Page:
Borders and Bordering in Atlantic Canada




Konrad, Victor
Widdis, Randy W.
Brunet-Jailly, Emmanuel
Collins, Jeffrey F.
Hinton, Lucy
Ircha, Michael C.
Jagger, Jaiya
Musabende, Alice
Schnurr, Matthew A.

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Atlantic Canada and New England share a geography and history characterized by many commonalities yet also strong differences. This book explores the role of borders, bordering and borderlands in the emergence and evolution of Atlantic Canada, and its relationship with “others” including neighboring New England and migrants worldwide who have settled in the region. Borders at all scales, from the community level to that of nation-states, delineate areas of similarity and differentiate spaces of difference. Borders may be established by law and sustained by convention and practice, or borders may be ephemeral, maintained only for a brief time or a specific purpose. Their primary purpose is, and has been, to define and control territory, from perceived or real personal space to national and even supra-national boundaries (Elden 2013). In Atlantic Canada, borders operate and are evident at all levels from the neighborhoods and communities of cities like Halifax, counties and districts, provinces, groups of provinces—the Maritimes (Nova Scotia, Prince Edward Island, New Brunswick), and with the addition of Newfoundland and Labrador—Atlantic Canada. On occasion, when common interests allow or call for it, the international region is bordered from other regions of the United States and Canada, and identified loosely as the Northeast or more recently “Atlantica”.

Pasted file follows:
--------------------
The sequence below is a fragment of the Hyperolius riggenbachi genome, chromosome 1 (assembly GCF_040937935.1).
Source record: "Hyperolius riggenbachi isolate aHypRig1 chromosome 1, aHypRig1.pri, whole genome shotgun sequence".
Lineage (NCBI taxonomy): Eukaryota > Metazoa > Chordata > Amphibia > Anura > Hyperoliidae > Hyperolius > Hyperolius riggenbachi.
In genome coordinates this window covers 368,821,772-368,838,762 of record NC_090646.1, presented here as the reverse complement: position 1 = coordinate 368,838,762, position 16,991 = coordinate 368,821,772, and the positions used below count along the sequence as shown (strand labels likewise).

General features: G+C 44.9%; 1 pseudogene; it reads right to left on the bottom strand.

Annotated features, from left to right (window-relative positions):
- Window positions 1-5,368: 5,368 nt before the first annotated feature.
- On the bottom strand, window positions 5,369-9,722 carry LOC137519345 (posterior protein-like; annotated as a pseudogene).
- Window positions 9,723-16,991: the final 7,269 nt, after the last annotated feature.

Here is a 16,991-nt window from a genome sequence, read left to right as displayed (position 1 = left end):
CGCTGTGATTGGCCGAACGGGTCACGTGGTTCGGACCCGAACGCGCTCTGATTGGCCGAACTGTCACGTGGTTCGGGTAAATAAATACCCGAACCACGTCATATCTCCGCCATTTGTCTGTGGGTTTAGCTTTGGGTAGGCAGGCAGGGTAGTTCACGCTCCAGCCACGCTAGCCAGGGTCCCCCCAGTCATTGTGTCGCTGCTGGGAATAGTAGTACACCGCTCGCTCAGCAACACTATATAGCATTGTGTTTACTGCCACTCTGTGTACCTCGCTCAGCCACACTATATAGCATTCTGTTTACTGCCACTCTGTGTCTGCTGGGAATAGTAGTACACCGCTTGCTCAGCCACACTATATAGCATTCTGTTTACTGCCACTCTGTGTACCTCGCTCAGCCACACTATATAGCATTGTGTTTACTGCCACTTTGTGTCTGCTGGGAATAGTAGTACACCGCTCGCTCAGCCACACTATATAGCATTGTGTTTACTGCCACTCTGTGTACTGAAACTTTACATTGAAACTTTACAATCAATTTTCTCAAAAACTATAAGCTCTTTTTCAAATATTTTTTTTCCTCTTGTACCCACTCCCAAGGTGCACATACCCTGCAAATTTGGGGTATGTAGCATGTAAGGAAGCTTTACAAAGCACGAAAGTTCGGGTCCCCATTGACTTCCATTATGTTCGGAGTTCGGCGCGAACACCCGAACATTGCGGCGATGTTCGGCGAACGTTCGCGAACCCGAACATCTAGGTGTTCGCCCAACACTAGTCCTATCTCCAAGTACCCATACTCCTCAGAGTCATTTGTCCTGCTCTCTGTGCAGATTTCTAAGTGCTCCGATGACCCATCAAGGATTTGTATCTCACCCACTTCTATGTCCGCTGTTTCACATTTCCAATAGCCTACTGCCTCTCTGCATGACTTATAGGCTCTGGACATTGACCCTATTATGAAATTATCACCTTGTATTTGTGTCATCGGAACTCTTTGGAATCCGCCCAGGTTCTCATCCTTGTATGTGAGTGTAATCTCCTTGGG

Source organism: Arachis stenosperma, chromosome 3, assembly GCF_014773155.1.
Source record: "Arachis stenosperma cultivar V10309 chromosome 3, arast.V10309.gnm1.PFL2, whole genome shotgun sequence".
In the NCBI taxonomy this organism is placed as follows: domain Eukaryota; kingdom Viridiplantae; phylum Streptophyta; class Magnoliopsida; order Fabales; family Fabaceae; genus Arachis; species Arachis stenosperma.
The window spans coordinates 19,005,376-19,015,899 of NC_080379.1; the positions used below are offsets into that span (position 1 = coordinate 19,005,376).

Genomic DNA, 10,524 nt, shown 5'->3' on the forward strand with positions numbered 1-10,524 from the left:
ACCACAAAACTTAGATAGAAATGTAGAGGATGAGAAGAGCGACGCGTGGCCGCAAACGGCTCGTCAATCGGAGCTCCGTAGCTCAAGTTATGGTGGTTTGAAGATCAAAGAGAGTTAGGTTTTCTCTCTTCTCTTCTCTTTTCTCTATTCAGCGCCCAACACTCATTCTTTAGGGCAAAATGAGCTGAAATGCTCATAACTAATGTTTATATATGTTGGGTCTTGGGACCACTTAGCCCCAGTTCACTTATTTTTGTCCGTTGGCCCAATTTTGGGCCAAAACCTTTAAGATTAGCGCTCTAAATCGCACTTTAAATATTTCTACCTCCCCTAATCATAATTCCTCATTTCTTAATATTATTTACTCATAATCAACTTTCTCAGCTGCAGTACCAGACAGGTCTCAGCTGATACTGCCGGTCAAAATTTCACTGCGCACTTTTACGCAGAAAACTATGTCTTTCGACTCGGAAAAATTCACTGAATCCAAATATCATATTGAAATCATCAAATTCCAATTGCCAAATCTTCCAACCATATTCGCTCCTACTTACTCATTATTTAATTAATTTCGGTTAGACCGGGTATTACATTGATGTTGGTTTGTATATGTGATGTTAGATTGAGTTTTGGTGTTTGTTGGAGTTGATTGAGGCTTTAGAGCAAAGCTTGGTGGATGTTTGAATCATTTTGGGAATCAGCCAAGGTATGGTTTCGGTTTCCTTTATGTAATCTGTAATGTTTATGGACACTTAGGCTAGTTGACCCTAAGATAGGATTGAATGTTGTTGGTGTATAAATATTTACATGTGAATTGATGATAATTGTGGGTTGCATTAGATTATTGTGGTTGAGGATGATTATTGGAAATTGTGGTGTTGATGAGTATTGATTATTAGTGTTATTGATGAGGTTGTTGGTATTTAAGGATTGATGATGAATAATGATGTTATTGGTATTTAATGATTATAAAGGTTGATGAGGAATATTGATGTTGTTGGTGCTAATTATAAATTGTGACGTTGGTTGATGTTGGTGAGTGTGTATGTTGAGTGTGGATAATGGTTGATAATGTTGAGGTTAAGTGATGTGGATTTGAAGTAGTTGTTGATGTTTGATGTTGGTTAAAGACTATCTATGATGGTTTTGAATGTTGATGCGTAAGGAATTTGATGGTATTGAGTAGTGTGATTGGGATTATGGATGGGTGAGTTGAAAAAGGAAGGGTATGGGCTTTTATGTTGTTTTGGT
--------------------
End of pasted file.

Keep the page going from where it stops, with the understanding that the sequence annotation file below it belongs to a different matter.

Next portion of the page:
BIG_Books series, # 1


borders, Atlantic Canada, Borders in Globalization Books, bordering, boderlands